• Long and even strokes by a paintbrush should be performed.

best way to apply deck stain

 

Note:

1. Don’t trust any untested deck stain. As you may end-up messing with new trials.

2. The right application technique is a must.

5. Stain The Deck Boards

  • Paint pad applicators should be used to stain the deck boards as this will turn out to be easier for large decks.

  • One coat in long and even strokes should be applied.

  • A paintbrush can be used to target problem areas and cracks.

  • The place you want to exit should be chosen before (deck stairs or home’s back door).

  • Generally, one coat is sufficient.

  • The brushes and paint tray should be cleaned after task accomplishment.

  • At least 24-hours should be given the stain to dry.

staining a new deck

Going the right way will give you professional results and also protect your deck from fading, water damage, and natural wear.

Frequently Asked Questions

Q1. How Dry Should A Deck Be Before You Stain It?

Ans1. If the deck is newly washed then 48-hours is sufficient time to let it dry. One more thing is supposed to be noted here that the sun-facing decks tend to dry up faster than the ones that are on the shadow side. For the decks that have less or minimal sunlight, at least 72 hours is the waiting time before you apply stain/sealer.

Q2. How Long Does A Stain Or Sealer Take Time To Dry?

Ans2. The drying time of stains or sealers may vary for different terrains and related circumstances. Like a humid place will require more time for the stain to dry than a dry and sunny location. Generally, the ideal drying time is 24 to 48 hours and you can increase the time to 72 hours for being surer.

Q3. Do The New Decks Need To Be Washed First Before Staining?

Ans3. Yes, even t6he new decks need to be washed before applying the stain. You need to use a deck cleaner of good quality along with a pump sprayer and proceed with the pressure washer or a stiff brush for cleaning the wooden surface.

Q4. What Is The Ideal Time To Wait Until I Weatherproof My New Deck?

Ans4. In case your deck beads up then you will have to wait as it is showing signs of still being wet. It all depends on the water absorption and this indicates that the wood is ready to be stained or sealed.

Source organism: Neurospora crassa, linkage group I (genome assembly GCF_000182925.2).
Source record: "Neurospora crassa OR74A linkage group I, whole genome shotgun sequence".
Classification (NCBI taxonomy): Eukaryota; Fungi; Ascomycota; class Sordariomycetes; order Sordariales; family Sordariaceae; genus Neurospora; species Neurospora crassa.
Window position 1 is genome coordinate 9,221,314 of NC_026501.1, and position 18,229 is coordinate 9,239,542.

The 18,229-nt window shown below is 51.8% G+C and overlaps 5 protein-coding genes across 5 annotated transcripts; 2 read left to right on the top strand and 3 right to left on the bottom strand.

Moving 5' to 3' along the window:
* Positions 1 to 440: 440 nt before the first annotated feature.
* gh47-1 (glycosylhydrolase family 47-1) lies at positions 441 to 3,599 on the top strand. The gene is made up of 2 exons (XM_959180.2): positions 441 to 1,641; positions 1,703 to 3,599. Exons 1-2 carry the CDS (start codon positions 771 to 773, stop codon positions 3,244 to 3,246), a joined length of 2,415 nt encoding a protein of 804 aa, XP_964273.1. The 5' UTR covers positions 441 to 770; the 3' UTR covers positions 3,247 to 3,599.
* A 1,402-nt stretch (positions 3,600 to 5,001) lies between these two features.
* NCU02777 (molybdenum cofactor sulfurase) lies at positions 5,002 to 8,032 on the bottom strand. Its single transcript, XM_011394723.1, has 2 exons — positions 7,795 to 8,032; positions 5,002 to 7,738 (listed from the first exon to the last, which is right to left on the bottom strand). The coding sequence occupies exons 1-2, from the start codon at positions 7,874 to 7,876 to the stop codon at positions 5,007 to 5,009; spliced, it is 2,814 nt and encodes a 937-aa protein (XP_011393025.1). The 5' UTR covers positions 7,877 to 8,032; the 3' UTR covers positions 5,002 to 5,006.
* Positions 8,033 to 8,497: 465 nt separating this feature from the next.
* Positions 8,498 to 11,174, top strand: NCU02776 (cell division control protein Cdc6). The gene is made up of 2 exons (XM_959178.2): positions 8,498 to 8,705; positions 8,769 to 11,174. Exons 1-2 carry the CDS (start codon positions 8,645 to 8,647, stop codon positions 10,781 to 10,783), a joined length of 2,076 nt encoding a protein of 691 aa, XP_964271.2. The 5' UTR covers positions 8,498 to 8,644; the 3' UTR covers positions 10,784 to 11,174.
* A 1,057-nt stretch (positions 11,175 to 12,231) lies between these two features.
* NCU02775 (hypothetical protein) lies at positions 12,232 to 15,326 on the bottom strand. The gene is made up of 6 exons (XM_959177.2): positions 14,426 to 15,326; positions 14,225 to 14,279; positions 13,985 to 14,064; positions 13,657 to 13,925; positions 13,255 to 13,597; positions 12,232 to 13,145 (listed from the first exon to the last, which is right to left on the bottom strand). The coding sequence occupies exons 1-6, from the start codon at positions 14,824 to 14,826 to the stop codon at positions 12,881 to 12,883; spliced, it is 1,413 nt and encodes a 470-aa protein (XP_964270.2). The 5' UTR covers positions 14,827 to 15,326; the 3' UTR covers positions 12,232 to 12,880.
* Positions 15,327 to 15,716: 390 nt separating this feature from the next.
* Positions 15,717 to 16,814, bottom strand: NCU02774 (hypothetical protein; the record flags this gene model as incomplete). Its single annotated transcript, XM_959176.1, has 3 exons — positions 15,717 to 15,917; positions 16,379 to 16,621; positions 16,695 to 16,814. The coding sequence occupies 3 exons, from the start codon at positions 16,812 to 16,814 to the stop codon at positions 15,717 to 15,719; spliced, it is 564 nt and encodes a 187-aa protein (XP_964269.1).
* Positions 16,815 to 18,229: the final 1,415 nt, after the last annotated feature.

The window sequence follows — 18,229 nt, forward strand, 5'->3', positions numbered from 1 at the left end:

When the wood is ready ensure that you apply a sealant as longer hours of exposure may increase the chances of damage by moisture and UV rays.

Q5. Which Is The Best Finish That I Should Use For My Deck?

Ans5. An exterior wood stain is an ideal option that should be used for finishing a wood deck. Ample water and sun protection is provided by a semi-transparent penetrating stain. The natural beauty of the wood will be enhanced by this and the appearance will be augmented.

Q6. What Is The Ideal Number Of Coats Of Sealer That Should Be Applied?

Ans6. If you are applying sealer then two thin coats will prove to be sufficient. Ensure that they are not uneven and thick in some areas. The right way is to apply two coats in the opposite or perpendicular direction for assuring that they have covered the space evenly.

Q7. Can A Deck Be Stained After One Day Of Rain?

Ans7. You should ensure that before you stain your deck it is completely dry. Neither 24 hours before or 24 hours after you apply the stain any rain should be there. Until and unless the deck is thirsty the stain should not be applied in order to get amazing results.

Q8. Is It Necessary To Remove The Old Stain Before Re-Staining My Deck?

Ans8. The old stain may be worn out with time or start peeling. It is best to strip and remove the old stain properly to remove all imperfections before you re-stain your deck. Much-needed protection is provided by the solid deck stains for wood protection.

Q9. Is It Essential To Sand A New Deck Before Staining?

Ans9. By sanding you can get a great feel for your deck but for making it stain ready a light wood stripper and pressure washing is the best way to clean the deck surface. Though sanding won’t harm anything it is not everything to prepare the deck wood to accept a new stain.

Q10. Should I Seal My Deck After Staining?

Ans10. As we have mentioned in the write-up also that stains, most of them include a protective sealant. If it needs re-sealing then you can definitely go for it. If there are water-based stains they can adhere to water and oil-based coatings nicely which are already present on the wooden surface.

Q11. How Long Do The Wood Stains Last After Being Applied On Your Deck?

Ans11. If the stains are of good quality, they may stay for three to five years after you stain your deck whereas the low-quality one may turn out to be awful in a year only. The shelf life of a wood stain is generally three years, so storing them is also not a problem. Be it the oil, solvent-based, or water stains they can last even longer if proper care and maintenance are in your habit.

Q12. Will My Plants Remain Safe While I Work On My Deck?

Ans12. While staining your deck you can use a tarp or sheet to cover the plants for preventing any harm that could be caused by the chemicals or any other harmful elements present in the stains.

Scroll Up